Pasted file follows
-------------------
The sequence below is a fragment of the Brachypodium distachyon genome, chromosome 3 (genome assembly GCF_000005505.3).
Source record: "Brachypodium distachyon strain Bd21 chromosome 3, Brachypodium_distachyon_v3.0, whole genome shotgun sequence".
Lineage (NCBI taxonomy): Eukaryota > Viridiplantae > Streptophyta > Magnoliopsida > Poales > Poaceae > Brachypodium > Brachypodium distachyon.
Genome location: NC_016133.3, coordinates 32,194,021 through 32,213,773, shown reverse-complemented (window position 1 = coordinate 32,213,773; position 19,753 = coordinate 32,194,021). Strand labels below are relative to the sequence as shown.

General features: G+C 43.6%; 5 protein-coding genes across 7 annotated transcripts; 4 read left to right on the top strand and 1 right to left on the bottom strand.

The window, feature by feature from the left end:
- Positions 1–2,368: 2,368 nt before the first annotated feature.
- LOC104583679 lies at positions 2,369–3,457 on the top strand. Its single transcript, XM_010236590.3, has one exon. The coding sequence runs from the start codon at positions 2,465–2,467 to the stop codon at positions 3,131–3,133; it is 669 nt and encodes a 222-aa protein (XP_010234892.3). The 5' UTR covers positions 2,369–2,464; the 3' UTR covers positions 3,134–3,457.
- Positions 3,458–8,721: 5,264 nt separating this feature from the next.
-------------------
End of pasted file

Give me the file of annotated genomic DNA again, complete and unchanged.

The sequence below is a fragment of the Brachypodium distachyon genome, chromosome 3 (genome assembly GCF_000005505.3).
Source record: "Brachypodium distachyon strain Bd21 chromosome 3, Brachypodium_distachyon_v3.0, whole genome shotgun sequence".
Lineage (NCBI taxonomy): Eukaryota > Viridiplantae > Streptophyta > Magnoliopsida > Poales > Poaceae > Brachypodium > Brachypodium distachyon.
Genome location: NC_016133.3, coordinates 32,194,021 through 32,213,773, shown reverse-complemented (window position 1 = coordinate 32,213,773; position 19,753 = coordinate 32,194,021). Strand labels below are relative to the sequence as shown.

General features: G+C 43.6%; 5 protein-coding genes across 7 annotated transcripts; 4 read left to right on the top strand and 1 right to left on the bottom strand.

The window, feature by feature from the left end:
- Positions 1–2,368: 2,368 nt before the first annotated feature.
- LOC104583679 lies at positions 2,369–3,457 on the top strand. Its single transcript, XM_010236590.3, has one exon. The coding sequence runs from the start codon at positions 2,465–2,467 to the stop codon at positions 3,131–3,133; it is 669 nt and encodes a 222-aa protein (XP_010234892.3). The 5' UTR covers positions 2,369–2,464; the 3' UTR covers positions 3,134–3,457.
- Positions 3,458–8,721: 5,264 nt separating this feature from the next.